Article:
This computer rendering shows what the now-vanished Kalorama Mansion probably looked like. The building was torn down around 1890.
Local architectural historian Stephen Hansen has found a way to bring new meaning to the phrase, "Gone, but not forgotten." The head of historic preservation and design firm D.C. Historic Designs has launched a blog called "Virtual Architectural Archaeology: Recreating the Lost (or Nearly Lost) Built Environment in and around Washington, D.C."
He acknowledges that "virtual architectural archaeology" isn't exactly a term you hear thrown around all the time.
"It evolved over time," he says. "It's actually the synthesis of computer technology, that's the 'virtual' part, and archaeology, not taken in the traditional sense, but meaning the discovery and unearthing of data that would allow one to recreate an architectural phenomenon or building."
Hansen takes old buildings in the Washington region, some damaged and decrepit, some long disappeared, and creates computer models of what these structures looked like in their golden age. An example is the Holt House, a neo-classical building located high on a hilltop on the grounds of the Smithsonian National Zoological Park.
Hansen says the house probably dates back to the turn of the 19th century. A slew of people have resided in the place since then, but it gets its name from its last private owner: Dr. Henry Holt.
"He was a retired Civil War surgeon," Hansen explains. "And he owned the house until he sold it to the Smithsonian and the National Zoo in 1889. When he bought the house, it was quite derelict then, and it just continued to go downhill ever since then."
The Zoo used Holt House for office space until the 1980s. Now, the House sits silent and abandoned.
But if you go to Stephen Hansen's blog, you'll see a full-color computer rendering of Holt House in all its former glory: its walls are sparkling white, its grand, columned porch commanding a glorious view of what is now Walter Pierce Park. Hansen says the process of creating this rendering took months of research.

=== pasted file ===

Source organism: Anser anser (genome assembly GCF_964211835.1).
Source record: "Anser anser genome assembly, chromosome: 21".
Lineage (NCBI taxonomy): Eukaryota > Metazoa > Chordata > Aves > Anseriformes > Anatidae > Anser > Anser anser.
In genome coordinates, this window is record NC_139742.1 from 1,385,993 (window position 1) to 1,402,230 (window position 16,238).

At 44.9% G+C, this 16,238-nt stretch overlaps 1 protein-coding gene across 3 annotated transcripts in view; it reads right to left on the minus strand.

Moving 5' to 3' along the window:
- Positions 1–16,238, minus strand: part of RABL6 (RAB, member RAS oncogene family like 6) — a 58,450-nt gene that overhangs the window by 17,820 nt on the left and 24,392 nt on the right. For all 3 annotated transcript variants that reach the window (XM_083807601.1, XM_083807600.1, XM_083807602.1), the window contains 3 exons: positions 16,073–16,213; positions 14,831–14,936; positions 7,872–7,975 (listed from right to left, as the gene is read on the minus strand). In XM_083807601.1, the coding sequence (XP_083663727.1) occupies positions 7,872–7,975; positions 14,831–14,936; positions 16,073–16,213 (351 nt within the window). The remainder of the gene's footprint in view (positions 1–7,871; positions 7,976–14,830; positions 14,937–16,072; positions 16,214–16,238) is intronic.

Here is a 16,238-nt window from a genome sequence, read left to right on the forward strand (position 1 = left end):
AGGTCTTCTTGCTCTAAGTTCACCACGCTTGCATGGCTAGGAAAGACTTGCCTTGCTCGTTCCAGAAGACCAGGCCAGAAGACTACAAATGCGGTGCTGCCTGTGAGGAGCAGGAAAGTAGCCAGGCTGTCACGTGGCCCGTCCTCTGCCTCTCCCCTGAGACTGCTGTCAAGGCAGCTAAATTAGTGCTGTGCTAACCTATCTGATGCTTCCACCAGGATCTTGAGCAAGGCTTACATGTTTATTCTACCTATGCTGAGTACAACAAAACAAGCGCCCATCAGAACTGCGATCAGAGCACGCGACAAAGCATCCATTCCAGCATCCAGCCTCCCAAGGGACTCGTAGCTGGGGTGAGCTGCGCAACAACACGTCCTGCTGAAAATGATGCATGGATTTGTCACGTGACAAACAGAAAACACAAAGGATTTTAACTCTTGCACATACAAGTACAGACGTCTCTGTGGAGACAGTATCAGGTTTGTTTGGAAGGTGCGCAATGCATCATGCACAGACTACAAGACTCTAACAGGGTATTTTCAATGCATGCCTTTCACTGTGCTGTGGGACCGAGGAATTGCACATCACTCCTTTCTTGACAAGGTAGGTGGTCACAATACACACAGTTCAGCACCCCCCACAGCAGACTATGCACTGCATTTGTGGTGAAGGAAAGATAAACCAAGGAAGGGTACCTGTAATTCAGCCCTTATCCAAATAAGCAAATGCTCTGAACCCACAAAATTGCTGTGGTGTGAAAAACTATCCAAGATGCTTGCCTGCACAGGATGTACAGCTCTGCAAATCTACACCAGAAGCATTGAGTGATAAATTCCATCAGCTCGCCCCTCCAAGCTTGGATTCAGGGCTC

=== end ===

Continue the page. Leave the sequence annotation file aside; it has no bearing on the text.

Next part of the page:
"We actually did a lot of analysis of the construction of the building itself," he says. "I had interns up here counting bricks of me so we could get dimensions of the house because we know exactly the size the brick was in 1800. So if someone says it's six bricks high, I know exactly what that is."
Hansen says he and his team were lucky, since they were able to use a document called the Historic American Building Survey, which the Smithsonian commissioned.
"It's done through the National Park Service and what they do is they document buildings which are in danger of demolition." Luckily, the survey included Holt House.
Another recent virtual reconstruction Hansen completed is the Kalorama Mansion, which once stood on the corner of present-day 23rd and S Streets in Northwest D.C. The house stood there until around 1890, when S Street was extended from Florida to Massachusetts Avenues.
"That was actually more of a challenge than the Holt House," Hansen says, "because the Holt House had been pretty well documented. But with the Kalorama Mansion we didn't have those resources. We had two amateur watercolors, and an etching of the house and those didn't match up to each other."
Hansen says luckily they did have one photograph, taken when the house became a smallpox hospital during the Civil War.
"After the war, in 1865, the hospital closed down," Hansen recounts. "But the remaining staff decided to have a Christmas Eve party, and during the party an unattended woodstove caught fire and just basically gutted the building."
"The family that owned it did rebuild it later in the 1870s, so there's just one photograph of the house after the fire," he continues. "Which actually we learned a lot from because it was a very detailed high-resolution photograph."
Hansen acknowledges that in the case of the Kalorama Mansion, he's basically setting out to do the impossible: i.e. reconstruct a building that is no longer there.
"That's what's so exciting about it," he says. "To take a building that's no longer there, which only exists in drawings, and actually create a 3-D model, and make it as near photorealistic as we can, really brings life to something that's no longer there."
Hansen says the process is also exciting because it aids preservation. As people view his renderings, they can think about how to restore the house, and "what would it look like after a restoration or what should it look like."
The primary mission of his blog, Hansen says, is "to get people interested in the past." In fact, he says his renderings of the Holt House got some very important people interested.
"The initial recreations of the house caught the attention of the D.C. Historic Preservation Office, who then got in touch with Smithsonian and said, 'Hey! Look at what this guy's doing! Get in touch with him. Find out what's going on. This could be drawing more attention to this house. Do we want this?'"
"It really made everybody think quickly because suddenly the house was alive; it existed. People were able to see what it looked like when it was built and then see what condition it's been left to. The comparison of the two is quite a shocker."
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